With regards to delivery and logistics, the rising popularity of e-commerce has prompted online vendors and delivery companies to lower their last-mile delivery costs by performing deliveries with autonomous delivery robots, bicycle couriers, and self-driving trucks, thereby leading to an increased demand for delivery robots with self-navigation and autonomous decision-making capabilities. Major e-commerce companies that have been promoting these delivery methods include Alibaba, Amazon, FedEx, and Jingdong (also known as JD.com).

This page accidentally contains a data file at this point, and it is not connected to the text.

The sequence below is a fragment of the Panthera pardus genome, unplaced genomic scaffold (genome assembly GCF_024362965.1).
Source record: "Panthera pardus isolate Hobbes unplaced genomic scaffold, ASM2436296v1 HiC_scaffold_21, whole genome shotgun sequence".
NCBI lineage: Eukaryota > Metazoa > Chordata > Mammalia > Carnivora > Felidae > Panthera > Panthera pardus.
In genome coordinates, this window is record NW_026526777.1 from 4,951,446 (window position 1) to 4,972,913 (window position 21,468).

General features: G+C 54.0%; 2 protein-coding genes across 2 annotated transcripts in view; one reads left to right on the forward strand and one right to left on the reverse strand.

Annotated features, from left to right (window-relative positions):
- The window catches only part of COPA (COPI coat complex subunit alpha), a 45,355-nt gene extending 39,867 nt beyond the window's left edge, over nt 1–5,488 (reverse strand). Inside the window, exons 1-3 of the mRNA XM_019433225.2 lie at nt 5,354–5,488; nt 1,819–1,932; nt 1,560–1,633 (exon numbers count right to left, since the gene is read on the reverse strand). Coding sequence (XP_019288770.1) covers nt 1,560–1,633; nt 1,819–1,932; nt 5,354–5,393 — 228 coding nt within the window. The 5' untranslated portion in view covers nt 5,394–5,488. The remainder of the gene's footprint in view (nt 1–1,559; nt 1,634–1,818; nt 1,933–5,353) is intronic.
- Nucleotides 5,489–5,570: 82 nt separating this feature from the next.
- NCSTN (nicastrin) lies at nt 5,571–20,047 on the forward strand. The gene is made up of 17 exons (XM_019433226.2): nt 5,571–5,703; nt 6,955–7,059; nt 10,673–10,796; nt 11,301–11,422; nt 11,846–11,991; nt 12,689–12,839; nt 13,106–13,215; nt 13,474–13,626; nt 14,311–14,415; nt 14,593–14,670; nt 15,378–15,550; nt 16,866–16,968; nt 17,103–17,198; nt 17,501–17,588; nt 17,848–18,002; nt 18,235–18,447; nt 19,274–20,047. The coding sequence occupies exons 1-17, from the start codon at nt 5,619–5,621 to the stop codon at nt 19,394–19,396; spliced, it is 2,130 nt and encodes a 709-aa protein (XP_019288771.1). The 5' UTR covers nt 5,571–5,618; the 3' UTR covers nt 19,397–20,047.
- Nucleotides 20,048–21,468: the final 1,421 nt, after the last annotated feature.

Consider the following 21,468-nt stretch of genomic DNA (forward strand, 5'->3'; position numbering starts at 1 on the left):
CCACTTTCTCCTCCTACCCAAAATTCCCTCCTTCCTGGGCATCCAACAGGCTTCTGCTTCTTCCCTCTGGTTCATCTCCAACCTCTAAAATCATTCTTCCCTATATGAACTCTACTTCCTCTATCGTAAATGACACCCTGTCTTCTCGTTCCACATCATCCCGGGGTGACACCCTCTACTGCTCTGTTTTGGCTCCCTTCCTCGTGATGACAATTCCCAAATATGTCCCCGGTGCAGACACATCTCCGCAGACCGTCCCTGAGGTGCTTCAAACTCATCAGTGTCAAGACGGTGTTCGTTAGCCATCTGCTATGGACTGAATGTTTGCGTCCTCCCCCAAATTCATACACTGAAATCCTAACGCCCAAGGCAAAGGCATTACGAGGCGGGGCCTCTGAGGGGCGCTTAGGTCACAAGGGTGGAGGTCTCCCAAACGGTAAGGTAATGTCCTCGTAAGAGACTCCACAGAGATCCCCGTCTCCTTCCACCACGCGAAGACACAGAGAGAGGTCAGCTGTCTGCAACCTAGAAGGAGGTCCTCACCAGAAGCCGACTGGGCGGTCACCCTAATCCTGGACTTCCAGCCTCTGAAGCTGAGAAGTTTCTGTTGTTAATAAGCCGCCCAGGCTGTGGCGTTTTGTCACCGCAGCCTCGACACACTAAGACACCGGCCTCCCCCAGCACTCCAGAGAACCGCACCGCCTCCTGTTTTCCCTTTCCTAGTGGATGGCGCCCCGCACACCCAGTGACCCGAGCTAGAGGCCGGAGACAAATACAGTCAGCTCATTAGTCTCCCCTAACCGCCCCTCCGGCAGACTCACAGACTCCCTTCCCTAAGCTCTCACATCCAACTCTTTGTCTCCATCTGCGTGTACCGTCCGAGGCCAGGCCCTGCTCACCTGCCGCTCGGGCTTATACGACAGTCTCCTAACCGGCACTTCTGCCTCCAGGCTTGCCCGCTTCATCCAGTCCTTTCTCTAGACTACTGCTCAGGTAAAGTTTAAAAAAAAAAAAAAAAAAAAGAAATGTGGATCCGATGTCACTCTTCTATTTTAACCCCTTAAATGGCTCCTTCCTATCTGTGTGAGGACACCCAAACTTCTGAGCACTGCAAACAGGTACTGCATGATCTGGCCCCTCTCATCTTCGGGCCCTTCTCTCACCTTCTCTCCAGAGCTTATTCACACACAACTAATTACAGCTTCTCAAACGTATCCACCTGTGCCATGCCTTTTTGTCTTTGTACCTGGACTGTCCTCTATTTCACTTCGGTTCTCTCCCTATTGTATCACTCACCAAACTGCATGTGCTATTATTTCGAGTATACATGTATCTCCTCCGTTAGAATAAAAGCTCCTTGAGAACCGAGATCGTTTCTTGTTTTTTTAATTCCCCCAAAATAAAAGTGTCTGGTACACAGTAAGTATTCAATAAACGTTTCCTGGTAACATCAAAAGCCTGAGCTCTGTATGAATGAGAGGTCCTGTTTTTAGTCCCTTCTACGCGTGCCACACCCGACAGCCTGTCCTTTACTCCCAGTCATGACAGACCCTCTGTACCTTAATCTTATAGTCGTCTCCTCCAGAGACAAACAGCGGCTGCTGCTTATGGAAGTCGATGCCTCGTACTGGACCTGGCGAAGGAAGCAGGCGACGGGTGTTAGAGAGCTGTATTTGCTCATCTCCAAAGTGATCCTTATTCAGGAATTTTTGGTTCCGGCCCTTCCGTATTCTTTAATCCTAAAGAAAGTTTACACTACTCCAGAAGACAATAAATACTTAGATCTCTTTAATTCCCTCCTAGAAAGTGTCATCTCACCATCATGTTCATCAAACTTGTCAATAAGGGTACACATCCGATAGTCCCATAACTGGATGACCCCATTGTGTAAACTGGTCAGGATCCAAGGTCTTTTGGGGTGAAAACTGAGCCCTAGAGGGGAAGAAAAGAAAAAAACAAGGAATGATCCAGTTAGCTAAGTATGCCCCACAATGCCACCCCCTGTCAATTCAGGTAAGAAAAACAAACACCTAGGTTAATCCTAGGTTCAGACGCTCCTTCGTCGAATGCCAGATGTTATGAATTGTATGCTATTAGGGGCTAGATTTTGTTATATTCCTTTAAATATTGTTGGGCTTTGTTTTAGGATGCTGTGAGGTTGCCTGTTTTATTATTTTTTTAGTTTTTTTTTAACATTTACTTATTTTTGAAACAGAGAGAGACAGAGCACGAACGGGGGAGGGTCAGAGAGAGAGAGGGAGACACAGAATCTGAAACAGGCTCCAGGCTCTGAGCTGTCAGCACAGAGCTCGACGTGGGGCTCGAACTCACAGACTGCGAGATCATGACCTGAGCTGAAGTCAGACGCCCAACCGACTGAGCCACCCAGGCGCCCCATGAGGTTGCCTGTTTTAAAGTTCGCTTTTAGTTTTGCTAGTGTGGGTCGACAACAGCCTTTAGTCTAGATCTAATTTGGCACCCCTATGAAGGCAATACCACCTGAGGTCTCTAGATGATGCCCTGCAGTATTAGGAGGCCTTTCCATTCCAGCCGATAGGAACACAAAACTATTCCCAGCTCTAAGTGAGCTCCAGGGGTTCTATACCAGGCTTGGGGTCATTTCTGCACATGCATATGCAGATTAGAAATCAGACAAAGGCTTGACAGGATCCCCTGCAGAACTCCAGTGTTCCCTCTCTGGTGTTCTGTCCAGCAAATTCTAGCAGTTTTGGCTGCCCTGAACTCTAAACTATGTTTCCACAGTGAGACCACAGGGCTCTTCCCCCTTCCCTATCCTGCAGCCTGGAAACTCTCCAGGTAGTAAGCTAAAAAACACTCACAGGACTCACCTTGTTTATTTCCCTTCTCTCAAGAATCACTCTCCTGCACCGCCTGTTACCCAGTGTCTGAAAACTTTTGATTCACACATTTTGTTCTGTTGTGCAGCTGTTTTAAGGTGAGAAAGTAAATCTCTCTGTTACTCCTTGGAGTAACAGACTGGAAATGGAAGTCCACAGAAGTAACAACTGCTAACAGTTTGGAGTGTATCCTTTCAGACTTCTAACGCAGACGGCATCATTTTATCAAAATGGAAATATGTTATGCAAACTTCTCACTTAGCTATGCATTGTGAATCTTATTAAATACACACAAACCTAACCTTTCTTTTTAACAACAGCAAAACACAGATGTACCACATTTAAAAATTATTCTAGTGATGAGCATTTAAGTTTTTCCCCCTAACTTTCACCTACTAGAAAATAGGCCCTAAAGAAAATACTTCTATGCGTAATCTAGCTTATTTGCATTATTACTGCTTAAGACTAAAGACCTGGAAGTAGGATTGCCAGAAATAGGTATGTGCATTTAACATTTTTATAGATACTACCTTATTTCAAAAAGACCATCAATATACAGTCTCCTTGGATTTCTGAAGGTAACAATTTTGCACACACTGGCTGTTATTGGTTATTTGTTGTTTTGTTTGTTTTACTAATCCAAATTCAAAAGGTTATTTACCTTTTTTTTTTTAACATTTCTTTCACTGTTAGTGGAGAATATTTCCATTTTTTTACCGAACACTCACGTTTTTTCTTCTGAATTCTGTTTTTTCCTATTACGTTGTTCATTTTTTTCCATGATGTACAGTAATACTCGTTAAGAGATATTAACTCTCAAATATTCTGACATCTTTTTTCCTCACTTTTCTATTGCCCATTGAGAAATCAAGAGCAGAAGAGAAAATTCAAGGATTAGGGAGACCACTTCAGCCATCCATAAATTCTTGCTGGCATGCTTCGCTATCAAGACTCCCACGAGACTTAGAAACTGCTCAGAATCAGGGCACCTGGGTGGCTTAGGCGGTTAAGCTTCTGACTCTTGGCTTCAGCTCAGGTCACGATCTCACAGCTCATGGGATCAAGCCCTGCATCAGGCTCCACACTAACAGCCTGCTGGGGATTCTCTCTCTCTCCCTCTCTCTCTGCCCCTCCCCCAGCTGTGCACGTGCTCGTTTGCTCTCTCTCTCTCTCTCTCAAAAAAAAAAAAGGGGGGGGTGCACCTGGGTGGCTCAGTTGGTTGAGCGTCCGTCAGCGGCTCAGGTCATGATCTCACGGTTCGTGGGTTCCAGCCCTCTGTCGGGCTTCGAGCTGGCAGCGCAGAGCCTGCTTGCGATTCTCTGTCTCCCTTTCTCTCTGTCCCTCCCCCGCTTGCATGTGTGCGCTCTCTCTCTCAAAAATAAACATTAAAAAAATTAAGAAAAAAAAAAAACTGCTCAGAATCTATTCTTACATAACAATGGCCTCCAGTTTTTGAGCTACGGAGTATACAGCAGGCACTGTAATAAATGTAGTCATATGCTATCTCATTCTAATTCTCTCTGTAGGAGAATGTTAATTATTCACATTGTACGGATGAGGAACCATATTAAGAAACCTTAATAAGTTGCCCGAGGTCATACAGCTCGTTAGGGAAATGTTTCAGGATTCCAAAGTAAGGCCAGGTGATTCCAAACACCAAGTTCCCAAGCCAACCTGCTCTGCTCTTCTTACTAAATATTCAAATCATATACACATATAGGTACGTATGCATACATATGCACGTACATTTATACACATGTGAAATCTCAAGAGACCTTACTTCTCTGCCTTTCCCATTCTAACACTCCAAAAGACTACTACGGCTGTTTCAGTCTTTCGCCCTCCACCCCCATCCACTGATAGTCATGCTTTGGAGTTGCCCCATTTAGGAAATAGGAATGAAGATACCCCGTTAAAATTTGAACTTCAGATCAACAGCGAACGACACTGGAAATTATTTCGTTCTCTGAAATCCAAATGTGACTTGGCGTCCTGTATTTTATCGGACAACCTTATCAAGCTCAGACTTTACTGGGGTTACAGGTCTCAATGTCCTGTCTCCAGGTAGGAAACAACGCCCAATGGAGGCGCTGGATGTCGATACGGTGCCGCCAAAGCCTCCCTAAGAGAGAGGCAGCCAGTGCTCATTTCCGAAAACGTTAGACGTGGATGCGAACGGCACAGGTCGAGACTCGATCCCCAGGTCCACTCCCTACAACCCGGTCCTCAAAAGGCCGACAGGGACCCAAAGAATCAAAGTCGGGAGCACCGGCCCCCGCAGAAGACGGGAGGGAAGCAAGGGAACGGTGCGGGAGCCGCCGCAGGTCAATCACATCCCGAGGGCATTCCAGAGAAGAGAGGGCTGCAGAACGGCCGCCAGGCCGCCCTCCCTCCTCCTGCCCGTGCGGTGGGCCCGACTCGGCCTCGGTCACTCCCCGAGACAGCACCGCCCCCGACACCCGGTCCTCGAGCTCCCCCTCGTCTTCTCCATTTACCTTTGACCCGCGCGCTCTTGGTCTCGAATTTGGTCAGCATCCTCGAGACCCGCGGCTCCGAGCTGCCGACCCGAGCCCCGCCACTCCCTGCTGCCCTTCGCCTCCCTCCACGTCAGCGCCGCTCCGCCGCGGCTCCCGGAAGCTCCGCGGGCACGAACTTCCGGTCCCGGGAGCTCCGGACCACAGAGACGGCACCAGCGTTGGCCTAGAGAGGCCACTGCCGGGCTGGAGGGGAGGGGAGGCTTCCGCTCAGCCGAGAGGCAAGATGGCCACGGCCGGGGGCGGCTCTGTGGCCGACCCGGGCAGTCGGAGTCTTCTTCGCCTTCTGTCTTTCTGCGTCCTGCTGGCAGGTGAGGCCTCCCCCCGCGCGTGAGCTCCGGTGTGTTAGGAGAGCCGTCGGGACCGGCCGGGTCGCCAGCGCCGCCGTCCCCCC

Likewise, the growth of the industrial automation market has been lackluster due to the pandemic, with most companies having deferred their previous expansion plans in consideration of budgets, although certain companies wary of potential future shortages in human labor are investing additional capital into industrial automation development against the market downtrend. Having undergone various deferred developments throughout 2020, the European and North American markets are expected to see surging demand for industrial automation applications starting in 3Q21. On the whole, TrendForce forecasts a $469 million revenue for the industry and delivery LiDAR markets in 2025. Major LiDAR suppliers in these markets currently include SICK, Hokuyo, OMRON, and Velodyne. With increasing market demand on ADAS, autonomous vehicles and industrial automation, LiDAR market value will be encouraged by rising LiDAR usage volume.